‘Jigsaw’ Wins Weekend Battle of Horror Films at Box Office

Updated on
  • Returning ‘Tyler Perry’s Boo 2!’ falls to second position
  • ‘Thor: Ragnarok’ hits in foreign theaters with $107.6 million

Clé Bennett as 'Det Keith' in Jigsaw.

Photographer: Brooke Palmer/Lions Gate Entertainment Inc.

Two Halloween-themed movies from Lions Gate Entertainment Corp. vied for the top spot at the box office this weekend, overcoming reviews that might have scared off fans.

“Jigsaw,” from the studio behind “The Hunger Games,” opened with sales of $16.6 million in theaters in the U.S. and Canada, placing first, ComScore Inc. said in an email Monday. It was forecast to earn $12.5 million by analysts at BoxOfficePro.com. “Tyler Perry’s Boo 2! A Madea Halloween” returned in second place with $10.1 million. The same analysts had pegged it at $11.9 million.

At a time when sequels and remakes rule, it’s no surprise neither movie is original or loved by critics. “Jigsaw” is a character from the “Saw” series that was popular more than a decade ago and represents the eighth installment after a seven-year break. The third “Saw” film held the record for the biggest Halloween opening. “Boo 2” is the second Halloween-themed Madea movie from writer-director-star Tyler Perry.

Walt Disney Co.’s “Thor: Ragnarok” opened overseas with an estimated $107.6 million, out pacing the debuts of previous Marvel superhero films “Guardians of the Galaxy 2” and “Dr. Strange,” ComScore said. The movie hits U.S. and Canadian theaters on Nov. 3.

“Jigsaw,” with 46 percent favorable ratings at Rottentomatoes.com, follows a series of murders bearing the hallmarks of the so-called Jigsaw killer who is believed to have died a decade earlier. The question for law enforcement is whether the killer, played by Tobin Bell, is back from the dead or whether there is a new murderer. The movie cost just $10 million to make, according to Box Office Mojo.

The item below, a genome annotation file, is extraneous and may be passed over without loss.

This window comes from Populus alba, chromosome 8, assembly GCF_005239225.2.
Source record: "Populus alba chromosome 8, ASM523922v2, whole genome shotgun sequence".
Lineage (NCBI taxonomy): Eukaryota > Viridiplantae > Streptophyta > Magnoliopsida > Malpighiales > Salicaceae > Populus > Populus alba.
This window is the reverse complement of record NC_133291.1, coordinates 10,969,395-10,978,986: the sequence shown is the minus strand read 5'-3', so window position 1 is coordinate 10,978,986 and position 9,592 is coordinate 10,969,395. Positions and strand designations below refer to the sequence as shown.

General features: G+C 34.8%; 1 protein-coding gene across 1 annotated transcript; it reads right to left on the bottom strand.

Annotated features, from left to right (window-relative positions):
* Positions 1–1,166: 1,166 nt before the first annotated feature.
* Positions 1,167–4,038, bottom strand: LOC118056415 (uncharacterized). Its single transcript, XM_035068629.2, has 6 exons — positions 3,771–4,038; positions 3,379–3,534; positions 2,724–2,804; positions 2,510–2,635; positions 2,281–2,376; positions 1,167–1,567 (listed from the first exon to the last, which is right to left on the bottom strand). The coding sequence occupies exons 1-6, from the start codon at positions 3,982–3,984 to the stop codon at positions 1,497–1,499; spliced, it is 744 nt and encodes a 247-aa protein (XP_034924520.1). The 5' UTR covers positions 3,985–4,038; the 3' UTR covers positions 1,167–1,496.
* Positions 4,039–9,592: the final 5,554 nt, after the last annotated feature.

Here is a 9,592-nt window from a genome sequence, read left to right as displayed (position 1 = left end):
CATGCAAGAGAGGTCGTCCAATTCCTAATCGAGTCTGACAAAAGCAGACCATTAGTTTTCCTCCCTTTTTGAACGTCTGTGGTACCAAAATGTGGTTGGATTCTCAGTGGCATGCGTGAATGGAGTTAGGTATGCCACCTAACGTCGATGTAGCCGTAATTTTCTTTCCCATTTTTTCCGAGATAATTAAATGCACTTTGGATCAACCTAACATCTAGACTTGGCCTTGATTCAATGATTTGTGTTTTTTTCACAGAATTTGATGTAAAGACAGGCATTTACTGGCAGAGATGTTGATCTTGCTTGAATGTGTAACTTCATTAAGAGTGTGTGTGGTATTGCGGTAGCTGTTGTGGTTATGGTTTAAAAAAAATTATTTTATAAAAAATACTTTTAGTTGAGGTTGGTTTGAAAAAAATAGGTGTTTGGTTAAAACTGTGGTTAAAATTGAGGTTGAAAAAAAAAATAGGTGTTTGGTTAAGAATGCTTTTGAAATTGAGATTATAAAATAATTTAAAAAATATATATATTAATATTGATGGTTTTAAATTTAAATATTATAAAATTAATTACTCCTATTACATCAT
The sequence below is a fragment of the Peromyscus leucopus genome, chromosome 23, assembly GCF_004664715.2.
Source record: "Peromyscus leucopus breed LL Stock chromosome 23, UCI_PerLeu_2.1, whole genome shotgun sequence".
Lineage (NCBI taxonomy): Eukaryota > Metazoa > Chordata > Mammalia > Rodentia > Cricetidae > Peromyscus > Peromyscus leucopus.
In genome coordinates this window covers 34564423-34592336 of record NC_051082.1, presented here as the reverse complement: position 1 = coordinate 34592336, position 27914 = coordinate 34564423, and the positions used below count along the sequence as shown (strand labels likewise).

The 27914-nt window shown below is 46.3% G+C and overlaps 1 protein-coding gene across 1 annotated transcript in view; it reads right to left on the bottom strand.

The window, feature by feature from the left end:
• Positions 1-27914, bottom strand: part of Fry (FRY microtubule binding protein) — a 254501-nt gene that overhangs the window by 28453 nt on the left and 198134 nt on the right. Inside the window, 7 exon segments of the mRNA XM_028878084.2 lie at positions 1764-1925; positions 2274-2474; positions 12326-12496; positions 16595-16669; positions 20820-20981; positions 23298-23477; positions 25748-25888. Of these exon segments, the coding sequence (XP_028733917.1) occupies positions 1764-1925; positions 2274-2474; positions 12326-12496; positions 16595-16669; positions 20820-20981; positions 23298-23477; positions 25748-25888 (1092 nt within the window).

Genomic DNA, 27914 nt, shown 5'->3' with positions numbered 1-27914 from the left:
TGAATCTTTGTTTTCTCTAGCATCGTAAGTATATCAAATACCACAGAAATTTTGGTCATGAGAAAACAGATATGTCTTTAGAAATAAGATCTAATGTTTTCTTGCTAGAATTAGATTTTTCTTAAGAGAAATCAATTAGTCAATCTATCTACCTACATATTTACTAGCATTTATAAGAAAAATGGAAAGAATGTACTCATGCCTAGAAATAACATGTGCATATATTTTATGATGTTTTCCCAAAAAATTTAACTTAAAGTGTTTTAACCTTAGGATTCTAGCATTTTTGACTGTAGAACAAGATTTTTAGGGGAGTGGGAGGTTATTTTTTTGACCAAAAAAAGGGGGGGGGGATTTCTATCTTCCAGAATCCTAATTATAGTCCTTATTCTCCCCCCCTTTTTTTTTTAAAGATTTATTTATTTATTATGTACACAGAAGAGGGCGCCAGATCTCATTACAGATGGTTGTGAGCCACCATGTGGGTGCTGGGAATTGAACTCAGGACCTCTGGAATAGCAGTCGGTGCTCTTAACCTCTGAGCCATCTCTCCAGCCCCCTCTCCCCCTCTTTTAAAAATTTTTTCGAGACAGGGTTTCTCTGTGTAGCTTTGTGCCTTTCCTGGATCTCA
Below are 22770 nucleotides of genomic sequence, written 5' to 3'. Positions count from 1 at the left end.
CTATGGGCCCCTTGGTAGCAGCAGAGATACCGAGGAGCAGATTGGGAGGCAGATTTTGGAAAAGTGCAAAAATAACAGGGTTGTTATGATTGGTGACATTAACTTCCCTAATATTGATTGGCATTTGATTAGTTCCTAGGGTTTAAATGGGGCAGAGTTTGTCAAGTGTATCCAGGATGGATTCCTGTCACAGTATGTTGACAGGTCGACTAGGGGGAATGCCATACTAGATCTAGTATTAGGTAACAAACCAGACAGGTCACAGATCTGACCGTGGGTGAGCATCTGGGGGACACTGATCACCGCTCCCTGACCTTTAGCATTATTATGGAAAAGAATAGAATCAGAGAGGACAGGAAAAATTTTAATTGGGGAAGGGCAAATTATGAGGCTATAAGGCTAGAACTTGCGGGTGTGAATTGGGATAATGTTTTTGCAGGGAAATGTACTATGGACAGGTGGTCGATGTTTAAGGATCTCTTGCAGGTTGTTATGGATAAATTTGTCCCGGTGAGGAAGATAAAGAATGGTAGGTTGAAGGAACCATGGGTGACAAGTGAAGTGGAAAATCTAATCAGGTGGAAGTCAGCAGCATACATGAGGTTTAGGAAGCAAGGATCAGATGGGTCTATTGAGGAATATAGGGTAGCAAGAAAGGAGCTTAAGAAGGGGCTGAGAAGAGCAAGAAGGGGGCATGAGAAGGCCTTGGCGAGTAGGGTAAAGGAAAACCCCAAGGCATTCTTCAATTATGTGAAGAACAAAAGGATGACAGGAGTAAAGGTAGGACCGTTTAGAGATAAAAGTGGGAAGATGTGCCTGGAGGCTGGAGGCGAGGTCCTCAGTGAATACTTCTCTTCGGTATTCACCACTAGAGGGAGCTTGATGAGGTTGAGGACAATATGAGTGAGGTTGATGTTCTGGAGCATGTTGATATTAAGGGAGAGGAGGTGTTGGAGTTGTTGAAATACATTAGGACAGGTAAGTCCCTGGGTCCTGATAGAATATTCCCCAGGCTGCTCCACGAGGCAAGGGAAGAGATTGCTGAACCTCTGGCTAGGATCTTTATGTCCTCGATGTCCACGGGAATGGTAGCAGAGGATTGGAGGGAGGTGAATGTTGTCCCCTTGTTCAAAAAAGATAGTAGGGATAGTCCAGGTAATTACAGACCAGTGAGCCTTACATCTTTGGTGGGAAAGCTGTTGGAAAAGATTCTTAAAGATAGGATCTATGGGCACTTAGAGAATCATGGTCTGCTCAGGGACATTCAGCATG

The new Universal Pictures drama “Thank You for Your Service” opened with weekend sales of $3.8 million to place sixth. The film from Comcast Corp.’s movie division scored 77 percent positive reviews for its tale of U.S. soldiers returning from Iraq who struggle to integrate back into their families and civilian lives.

Miles Teller stars. Jason Hall, whose previous writing credits include “American Sniper,” is the screenwriter and director. It was expected to place seventh with $4 million in its debut and cost $20 million to produce, according to Box Office Mojo.

Also opening this weekend was “Suburbicon,” from Viacom Inc.’s Paramount Pictures, a dark comedy with positive reviews of 27 percent.

Co-written by Oscar winners Joel and Ethan Coen, “Suburbicon” opened in ninth place with sales of $2.8 million. The film is directed by George Clooney and set in the 1950s, featuring Matt Damon and Julianne Moore as a couple in a Pennsylvania town that welcomes its first black family.

The feature is co-produced by Black Bear Pictures, founded by Teddy Schwarzman, the son of private-equity titan Stephen Schwarzman. It was expected to place fourth with $6 million, according to Box Office Mojo.

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